"WE DON'T CARE ANYMORE" phil collins

I wish all of you a fun safe 4th of July.

Now the post, what is wrong with President Obama? Gives a speech Thursday on immigration yet never mentions illegal? We are a nation of immigrants. Yes we are, but at the same time the federal government had and enforced rules concerning immigration along with securing the borders. Something we haven't done for over 20 years now we want to give a pass again up to 20 million illegals who broke the law.
Call your Senators and Congressmen and tell them to relay to this administration that the American people DO NOT want to see a lawsuit against Arizona by the Federal government.
Now on top of all this Obama appoints a Police Chief of a Sanctuary city as head of ICE?
Enjoy your Hot Dogs, Fireworks, Parades and singing Lee Greenwoods song but take the time to read this article.

STEIN: Obama aims pro-illegal lawsuit at Arizona
Federal leviathan will use tax dollars to intimidate states
By Dan Stein

The Obama administration has announced that it intends to sue Arizona over its new law that will allow the state to assist in the enforcement of federal immigration laws. The stated goal of the lawsuit is to block implementation of the popular Arizona law before it takes effect on July 29. The unstated - but perhaps more important - objective of the administration is to intimidate other states where similar legislation is being considered.

The Obama administration's position on immigration policy is clear. The administration's goal is a sweeping amnesty for millions of illegal aliens and the virtual dismantling of all meaningful immigration-related enforcement. Not only is immigration enforcement not a priority for the current administration, but it is a threat to their overall political strategy that must be attacked aggressively.

A lawsuit brought by the U.S. Department of Justice is no idle threat. This administration is working in concert with amnesty advocates such as the American Civil Liberties Union to try to make Arizona's defense as burdensome and costly as possible. Even if Arizona ultimately prevails - as many legal scholars believe the state will - victory is unlikely to come swiftly or cheaply.

For Arizona, which is saddled with an estimated $2.6 billion a year fiscal burden as a result of the federal government's refusal to enforce immigration laws, the cost of mounting a legal defense may be worth it. The problem of illegal immigration has become so acute in Arizona that residents seem ready to stand behind state leaders even as the costs of a legal defense mount.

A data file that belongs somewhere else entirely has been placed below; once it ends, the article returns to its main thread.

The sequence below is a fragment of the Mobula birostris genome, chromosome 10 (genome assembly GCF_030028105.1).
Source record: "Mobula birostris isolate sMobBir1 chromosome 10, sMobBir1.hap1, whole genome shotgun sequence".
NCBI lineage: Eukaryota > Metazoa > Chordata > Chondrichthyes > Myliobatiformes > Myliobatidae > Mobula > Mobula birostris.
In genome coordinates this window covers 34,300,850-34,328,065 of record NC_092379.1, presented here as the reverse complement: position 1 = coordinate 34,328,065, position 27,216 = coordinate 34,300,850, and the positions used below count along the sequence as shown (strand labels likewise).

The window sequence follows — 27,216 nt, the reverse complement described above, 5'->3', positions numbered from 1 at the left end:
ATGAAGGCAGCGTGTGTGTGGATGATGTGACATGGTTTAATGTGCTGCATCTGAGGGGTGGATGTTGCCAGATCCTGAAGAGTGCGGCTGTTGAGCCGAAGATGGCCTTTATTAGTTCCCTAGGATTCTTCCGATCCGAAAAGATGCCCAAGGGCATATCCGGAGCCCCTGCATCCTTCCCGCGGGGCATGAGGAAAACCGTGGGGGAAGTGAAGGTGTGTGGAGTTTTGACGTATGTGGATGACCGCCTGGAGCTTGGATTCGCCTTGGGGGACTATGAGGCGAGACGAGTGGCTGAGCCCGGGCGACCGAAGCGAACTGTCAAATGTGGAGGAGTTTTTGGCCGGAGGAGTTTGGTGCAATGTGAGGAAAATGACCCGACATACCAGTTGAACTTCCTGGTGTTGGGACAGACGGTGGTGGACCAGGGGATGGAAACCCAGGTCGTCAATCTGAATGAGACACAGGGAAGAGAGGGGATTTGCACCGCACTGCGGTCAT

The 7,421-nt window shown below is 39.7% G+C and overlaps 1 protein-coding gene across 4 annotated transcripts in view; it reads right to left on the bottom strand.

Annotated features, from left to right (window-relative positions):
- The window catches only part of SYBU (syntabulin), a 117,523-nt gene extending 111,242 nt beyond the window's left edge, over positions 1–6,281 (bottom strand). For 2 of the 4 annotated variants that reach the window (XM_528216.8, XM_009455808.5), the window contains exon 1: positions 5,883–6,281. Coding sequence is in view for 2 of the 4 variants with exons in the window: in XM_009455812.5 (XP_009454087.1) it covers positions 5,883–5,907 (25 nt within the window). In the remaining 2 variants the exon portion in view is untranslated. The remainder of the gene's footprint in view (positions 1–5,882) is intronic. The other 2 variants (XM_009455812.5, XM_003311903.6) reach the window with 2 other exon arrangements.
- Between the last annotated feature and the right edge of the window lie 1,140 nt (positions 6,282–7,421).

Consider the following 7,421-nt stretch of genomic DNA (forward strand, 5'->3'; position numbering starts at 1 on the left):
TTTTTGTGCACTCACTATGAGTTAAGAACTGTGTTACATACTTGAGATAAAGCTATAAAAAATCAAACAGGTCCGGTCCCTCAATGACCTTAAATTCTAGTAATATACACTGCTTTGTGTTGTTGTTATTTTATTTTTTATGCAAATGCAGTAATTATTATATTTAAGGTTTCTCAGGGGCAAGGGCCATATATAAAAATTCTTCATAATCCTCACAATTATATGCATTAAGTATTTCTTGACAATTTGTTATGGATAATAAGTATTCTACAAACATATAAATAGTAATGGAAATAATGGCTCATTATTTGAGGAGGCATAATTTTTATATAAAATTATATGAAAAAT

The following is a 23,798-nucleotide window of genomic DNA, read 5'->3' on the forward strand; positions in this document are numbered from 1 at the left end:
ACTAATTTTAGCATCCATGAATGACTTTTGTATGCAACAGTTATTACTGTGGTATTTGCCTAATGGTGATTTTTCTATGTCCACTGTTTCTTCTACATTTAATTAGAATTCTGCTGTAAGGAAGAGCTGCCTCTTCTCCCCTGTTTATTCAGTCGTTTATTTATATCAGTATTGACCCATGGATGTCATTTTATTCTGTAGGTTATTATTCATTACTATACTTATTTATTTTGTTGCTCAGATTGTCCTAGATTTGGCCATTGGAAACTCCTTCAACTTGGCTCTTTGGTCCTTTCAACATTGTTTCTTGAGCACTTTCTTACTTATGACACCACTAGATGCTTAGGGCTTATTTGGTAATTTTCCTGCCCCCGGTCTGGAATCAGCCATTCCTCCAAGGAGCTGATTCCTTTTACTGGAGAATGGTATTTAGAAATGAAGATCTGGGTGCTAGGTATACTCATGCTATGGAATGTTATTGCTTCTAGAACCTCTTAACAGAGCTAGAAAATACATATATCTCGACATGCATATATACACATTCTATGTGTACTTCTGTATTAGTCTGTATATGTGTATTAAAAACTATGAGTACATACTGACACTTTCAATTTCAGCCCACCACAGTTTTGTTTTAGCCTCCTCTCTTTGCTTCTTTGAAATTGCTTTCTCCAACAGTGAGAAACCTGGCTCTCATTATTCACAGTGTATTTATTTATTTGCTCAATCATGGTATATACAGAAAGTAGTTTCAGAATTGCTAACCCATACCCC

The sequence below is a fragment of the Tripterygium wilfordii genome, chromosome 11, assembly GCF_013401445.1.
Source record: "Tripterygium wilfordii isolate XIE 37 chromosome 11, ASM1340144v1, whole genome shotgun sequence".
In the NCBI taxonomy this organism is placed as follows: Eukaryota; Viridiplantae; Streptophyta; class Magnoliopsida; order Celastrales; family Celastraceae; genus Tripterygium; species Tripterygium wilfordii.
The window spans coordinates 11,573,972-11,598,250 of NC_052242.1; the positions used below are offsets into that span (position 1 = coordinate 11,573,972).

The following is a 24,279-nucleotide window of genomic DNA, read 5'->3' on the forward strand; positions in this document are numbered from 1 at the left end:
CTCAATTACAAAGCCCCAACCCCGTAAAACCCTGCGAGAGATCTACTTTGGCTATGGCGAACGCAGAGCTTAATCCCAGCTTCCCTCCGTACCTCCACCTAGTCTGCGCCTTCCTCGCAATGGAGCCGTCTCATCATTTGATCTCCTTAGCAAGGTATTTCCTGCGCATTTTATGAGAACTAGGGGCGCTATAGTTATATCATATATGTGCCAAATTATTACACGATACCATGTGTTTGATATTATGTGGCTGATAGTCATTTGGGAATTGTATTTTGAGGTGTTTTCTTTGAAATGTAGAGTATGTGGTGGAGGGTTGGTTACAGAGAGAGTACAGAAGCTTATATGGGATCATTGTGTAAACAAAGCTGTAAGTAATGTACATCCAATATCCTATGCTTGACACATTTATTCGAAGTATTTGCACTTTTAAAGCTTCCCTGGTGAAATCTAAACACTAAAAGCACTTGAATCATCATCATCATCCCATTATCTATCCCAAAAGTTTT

In filing suit against Arizona, the administration is delivering an only slightly veiled and deeply troubling message to other states: Enforcing immigration laws locally may be right for your state; it may be popular with the voters; you even may prevail in the end. But we would rather fight you - American citizens - than fight illegal immigration. Upping the ante appears to be the latest strategy not only of the Obama administration, but also of others who want to prevent enforcement of immigration laws. In the case of the illegal-alien advocacy network, the threat is explicit, not implicit. "Local legislation is going to end up costing taxpayers millions of dollars," warned Ali Noorani, who runs the National Immigration Forum, an amnesty advocacy group.

Those threats are playing out in Fremont, Neb., where local voters approved an immigration-enforcement ordinance by a 57 percent to 43 percent margin on June 21 over the objections of the mayor and many on the City Council. Many local officials were not against the ballot measure per se but were concerned about the cost of defending the will of the people against the deep pockets of foundation-supported groups that oppose immigration enforcement.

"I do caution everyone that voted for this that there will be a cost to pay," said one opponent on the Fremont City Council after the vote. "It's going to be very costly for the city while this is litigated," warned another council member. Their concerns are not unfounded. No sooner had the votes been counted than the ACLU announced its intent to sue the city. "Our intention is to make sure the law does not go into effect for even one day," said a spokeswoman for the Nebraska ACLU.

Whether in Arizona or Fremont, whether instigated by the Obama administration or advocacy groups, lawsuits over local immigration-enforcement policies appear to have less to do with the pursuit of justice than with raw intimidation for partisan gain. In the process, justice and protection for ordinary citizens harmed by unenforced immigration laws become collateral damage as political interests are pursued through the courts.

In the end, many local governments will have little choice but to endure the expense of a court battle as the costs of providing basic services to illegal aliens escalate. The decision of the Obama administration to bleed the taxpayers of Arizona signals that before Americans can protect themselves against the harmful effects of mass illegal immigration, they will have to fight a very costly battle with their own government.

Dan Stein is president of the Federation for American Immigration Reform.

© Copyright 2010 The Washington Times, LLC

Now enjoy that Hot Dog

Mrs. Mary Hada announced her resignation from the Painesville City School Board.